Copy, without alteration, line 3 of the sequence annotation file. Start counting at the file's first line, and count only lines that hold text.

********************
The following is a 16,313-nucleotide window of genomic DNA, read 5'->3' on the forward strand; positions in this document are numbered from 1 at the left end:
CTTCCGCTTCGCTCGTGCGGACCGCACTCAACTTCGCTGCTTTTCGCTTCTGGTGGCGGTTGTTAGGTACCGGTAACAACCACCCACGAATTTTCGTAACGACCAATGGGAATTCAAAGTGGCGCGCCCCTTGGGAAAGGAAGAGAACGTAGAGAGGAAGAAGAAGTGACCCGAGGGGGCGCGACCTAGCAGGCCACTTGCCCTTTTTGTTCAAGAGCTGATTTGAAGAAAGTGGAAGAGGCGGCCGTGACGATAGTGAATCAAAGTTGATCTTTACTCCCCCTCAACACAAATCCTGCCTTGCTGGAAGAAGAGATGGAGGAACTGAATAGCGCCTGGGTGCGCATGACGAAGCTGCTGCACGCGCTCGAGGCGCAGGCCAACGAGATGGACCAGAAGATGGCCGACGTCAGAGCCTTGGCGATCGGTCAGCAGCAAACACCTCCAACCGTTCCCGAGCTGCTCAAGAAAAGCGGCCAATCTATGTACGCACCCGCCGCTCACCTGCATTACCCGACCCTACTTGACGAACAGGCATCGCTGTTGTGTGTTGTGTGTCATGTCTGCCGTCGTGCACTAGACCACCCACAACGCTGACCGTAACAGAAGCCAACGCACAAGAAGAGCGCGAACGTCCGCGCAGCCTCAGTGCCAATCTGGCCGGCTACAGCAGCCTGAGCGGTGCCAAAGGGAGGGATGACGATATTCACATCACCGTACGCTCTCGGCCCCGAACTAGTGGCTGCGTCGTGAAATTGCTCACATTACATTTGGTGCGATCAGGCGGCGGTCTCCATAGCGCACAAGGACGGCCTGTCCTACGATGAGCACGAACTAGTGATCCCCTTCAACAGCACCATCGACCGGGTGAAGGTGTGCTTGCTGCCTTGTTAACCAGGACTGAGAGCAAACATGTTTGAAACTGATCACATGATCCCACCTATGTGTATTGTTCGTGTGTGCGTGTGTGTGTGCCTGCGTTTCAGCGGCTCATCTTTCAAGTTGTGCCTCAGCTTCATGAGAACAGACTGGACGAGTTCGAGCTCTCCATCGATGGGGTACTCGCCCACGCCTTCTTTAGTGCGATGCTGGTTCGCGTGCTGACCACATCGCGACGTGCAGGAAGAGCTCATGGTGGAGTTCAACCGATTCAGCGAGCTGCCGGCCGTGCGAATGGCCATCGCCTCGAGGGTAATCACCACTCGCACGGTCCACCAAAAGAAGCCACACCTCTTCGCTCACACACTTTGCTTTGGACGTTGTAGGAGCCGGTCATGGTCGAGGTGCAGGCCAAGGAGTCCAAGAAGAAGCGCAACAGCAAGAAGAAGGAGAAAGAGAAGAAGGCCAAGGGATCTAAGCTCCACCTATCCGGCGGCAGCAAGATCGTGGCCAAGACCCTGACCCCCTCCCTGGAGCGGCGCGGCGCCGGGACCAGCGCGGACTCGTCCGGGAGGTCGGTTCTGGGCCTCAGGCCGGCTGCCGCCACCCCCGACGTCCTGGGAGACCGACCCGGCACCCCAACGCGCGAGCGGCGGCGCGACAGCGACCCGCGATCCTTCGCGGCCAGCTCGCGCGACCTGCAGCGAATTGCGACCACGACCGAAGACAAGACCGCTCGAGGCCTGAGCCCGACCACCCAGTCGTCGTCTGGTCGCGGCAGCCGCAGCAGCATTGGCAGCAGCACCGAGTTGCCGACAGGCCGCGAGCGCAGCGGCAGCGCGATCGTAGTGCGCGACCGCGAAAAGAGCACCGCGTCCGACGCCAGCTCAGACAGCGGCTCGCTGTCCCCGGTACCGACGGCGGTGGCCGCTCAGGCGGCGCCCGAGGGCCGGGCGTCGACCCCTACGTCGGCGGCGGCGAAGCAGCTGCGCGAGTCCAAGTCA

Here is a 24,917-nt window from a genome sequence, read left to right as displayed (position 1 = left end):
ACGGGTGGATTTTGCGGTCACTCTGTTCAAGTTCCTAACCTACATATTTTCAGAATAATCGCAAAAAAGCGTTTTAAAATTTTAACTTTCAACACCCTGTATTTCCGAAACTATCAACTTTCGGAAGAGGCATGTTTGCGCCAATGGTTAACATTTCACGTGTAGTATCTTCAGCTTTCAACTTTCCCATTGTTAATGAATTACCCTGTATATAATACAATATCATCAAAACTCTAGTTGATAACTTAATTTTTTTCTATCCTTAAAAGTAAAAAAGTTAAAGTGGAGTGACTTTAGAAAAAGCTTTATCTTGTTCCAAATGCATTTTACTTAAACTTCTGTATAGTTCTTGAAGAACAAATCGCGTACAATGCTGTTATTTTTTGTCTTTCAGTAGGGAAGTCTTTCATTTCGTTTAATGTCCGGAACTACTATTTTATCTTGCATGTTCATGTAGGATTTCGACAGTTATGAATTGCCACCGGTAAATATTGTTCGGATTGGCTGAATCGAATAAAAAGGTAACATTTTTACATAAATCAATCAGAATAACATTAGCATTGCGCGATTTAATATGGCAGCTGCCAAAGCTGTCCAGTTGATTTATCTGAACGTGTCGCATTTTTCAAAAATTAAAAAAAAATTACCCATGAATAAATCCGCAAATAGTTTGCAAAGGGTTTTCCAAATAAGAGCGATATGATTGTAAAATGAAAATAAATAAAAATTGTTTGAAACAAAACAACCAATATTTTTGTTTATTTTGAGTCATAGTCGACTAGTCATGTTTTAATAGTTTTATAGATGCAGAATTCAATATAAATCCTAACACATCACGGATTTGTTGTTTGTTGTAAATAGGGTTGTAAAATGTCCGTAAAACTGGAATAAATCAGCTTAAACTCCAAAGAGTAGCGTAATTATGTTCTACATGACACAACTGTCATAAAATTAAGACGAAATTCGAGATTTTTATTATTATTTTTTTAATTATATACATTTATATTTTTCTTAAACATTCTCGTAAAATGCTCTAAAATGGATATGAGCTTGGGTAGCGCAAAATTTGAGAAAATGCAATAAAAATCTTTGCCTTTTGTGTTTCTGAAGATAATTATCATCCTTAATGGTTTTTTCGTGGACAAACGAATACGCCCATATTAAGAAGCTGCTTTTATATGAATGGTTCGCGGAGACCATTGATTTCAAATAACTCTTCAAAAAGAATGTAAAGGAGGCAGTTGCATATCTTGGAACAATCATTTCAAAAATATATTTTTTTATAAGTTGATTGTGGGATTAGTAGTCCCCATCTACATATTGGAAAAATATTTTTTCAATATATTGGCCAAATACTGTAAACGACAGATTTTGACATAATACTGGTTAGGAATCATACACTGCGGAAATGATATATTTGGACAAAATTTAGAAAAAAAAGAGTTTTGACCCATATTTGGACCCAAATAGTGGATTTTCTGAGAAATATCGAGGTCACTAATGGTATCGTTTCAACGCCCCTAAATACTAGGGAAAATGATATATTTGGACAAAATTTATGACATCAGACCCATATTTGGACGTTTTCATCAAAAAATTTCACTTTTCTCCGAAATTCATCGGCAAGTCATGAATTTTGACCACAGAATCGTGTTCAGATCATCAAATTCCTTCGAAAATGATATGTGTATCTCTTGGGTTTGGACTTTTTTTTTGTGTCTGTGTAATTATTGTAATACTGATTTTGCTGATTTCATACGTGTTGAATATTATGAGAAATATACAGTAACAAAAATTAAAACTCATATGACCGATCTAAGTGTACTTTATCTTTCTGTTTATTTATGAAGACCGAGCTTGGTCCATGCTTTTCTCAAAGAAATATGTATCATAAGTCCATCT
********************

Here is a 24,917-nt window from a genome sequence, read left to right as displayed (position 1 = left end):